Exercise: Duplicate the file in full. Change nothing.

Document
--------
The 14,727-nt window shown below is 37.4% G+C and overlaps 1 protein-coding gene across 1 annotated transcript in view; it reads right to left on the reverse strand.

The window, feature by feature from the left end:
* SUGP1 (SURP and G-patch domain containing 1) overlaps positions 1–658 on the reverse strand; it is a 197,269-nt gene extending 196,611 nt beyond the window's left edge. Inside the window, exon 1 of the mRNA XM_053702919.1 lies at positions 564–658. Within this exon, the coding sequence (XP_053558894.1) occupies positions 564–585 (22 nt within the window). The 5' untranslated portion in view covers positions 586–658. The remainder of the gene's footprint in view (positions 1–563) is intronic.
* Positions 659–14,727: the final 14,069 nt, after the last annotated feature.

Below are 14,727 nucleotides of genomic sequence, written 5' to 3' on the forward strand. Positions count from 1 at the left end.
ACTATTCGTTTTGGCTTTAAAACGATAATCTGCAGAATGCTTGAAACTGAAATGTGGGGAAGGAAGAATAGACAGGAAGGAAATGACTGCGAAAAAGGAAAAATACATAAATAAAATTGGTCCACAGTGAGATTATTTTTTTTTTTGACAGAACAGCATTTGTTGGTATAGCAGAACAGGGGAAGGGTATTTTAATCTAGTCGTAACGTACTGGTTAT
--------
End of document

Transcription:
The 14,727-nt window shown below is 37.4% G+C and overlaps 1 protein-coding gene across 1 annotated transcript in view; it reads right to left on the reverse strand.

The window, feature by feature from the left end:
* SUGP1 (SURP and G-patch domain containing 1) overlaps positions 1–658 on the reverse strand; it is a 197,269-nt gene extending 196,611 nt beyond the window's left edge. Inside the window, exon 1 of the mRNA XM_053702919.1 lies at positions 564–658. Within this exon, the coding sequence (XP_053558894.1) occupies positions 564–585 (22 nt within the window). The 5' untranslated portion in view covers positions 586–658. The remainder of the gene's footprint in view (positions 1–563) is intronic.
* Positions 659–14,727: the final 14,069 nt, after the last annotated feature.

Below are 14,727 nucleotides of genomic sequence, written 5' to 3' on the forward strand. Positions count from 1 at the left end.
ACTATTCGTTTTGGCTTTAAAACGATAATCTGCAGAATGCTTGAAACTGAAATGTGGGGAAGGAAGAATAGACAGGAAGGAAATGACTGCGAAAAAGGAAAAATACATAAATAAAATTGGTCCACAGTGAGATTATTTTTTTTTTTGACAGAACAGCATTTGTTGGTATAGCAGAACAGGGGAAGGGTATTTTAATCTAGTCGTAACGTACTGGTTAT